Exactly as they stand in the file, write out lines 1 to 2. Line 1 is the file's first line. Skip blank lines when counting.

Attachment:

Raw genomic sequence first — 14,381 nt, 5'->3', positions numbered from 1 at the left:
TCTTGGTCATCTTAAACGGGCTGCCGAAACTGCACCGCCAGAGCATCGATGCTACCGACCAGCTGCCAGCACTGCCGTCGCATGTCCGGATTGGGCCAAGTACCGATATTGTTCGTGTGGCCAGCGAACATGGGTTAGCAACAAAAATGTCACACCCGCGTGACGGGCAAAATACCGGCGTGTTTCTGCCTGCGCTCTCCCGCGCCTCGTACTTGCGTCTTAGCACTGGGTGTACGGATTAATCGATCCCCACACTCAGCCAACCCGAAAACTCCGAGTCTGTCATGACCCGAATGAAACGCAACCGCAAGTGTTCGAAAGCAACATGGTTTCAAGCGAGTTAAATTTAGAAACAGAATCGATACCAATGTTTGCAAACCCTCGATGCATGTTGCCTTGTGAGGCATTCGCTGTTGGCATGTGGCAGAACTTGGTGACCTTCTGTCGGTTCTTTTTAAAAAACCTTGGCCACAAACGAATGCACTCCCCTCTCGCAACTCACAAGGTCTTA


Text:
Raw genomic sequence first — 14,381 nt, 5'->3', positions numbered from 1 at the left:
TCTTGGTCATCTTAAACGGGCTGCCGAAACTGCACCGCCAGAGCATCGATGCTACCGACCAGCTGCCAGCACTGCCGTCGCATGTCCGGATTGGGCCAAGTACCGATATTGTTCGTGTGGCCAGCGAACATGGGTTAGCAACAAAAATGTCACACCCGCGTGACGGGCAAAATACCGGCGTGTTTCTGCCTGCGCTCTCCCGCGCCTCGTACTTGCGTCTTAGCACTGGGTGTACGGATTAATCGATCCCCACACTCAGCCAACCCGAAAACTCCGAGTCTGTCATGACCCGAATGAAACGCAACCGCAAGTGTTCGAAAGCAACATGGTTTCAAGCGAGTTAAATTTAGAAACAGAATCGATACCAATGTTTGCAAACCCTCGATGCATGTTGCCTTGTGAGGCATTCGCTGTTGGCATGTGGCAGAACTTGGTGACCTTCTGTCGGTTCTTTTTAAAAAACCTTGGCCACAAACGAATGCACTCCCCTCTCGCAACTCACAAGGTCTTA